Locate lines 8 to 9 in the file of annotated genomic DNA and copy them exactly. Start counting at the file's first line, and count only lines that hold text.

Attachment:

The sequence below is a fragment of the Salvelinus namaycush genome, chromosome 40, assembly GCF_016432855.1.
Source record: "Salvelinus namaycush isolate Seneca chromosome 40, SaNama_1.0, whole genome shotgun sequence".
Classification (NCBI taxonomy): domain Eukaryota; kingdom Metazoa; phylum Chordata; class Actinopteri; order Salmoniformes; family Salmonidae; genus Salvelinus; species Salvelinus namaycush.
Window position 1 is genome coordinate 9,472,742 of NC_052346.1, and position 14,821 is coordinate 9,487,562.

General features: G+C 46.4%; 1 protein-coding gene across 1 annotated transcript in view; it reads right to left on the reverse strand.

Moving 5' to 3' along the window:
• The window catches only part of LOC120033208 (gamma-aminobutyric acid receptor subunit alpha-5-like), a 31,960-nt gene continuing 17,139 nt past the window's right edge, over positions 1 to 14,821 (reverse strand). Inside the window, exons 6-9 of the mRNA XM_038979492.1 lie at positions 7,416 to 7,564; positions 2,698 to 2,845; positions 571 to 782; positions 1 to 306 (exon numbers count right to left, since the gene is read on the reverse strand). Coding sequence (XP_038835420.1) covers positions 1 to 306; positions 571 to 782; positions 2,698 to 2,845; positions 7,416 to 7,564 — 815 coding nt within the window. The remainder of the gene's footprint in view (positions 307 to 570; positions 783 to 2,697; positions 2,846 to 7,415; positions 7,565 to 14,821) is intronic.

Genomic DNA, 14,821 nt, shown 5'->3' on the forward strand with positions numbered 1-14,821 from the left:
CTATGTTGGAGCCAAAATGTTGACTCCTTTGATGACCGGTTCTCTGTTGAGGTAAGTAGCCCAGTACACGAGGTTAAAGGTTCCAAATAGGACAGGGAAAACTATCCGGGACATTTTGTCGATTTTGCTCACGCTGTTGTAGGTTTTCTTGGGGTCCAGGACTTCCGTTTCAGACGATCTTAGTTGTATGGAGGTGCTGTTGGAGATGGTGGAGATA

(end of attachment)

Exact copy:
Genomic DNA, 14,821 nt, shown 5'->3' on the forward strand with positions numbered 1-14,821 from the left:
CTATGTTGGAGCCAAAATGTTGACTCCTTTGATGACCGGTTCTCTGTTGAGGTAAGTAGCCCAGTACACGAGGTTAAAGGTTCCAAATAGGACAGGGAAAACTATCCGGGACATTTTGTCGATTTTGCTCACGCTGTTGTAGGTTTTCTTGGGGTCCAGGACTTCCGTTTCAGACGATCTTAGTTGTATGGAGGTGCTGTTGGAGATGGTGGAGATA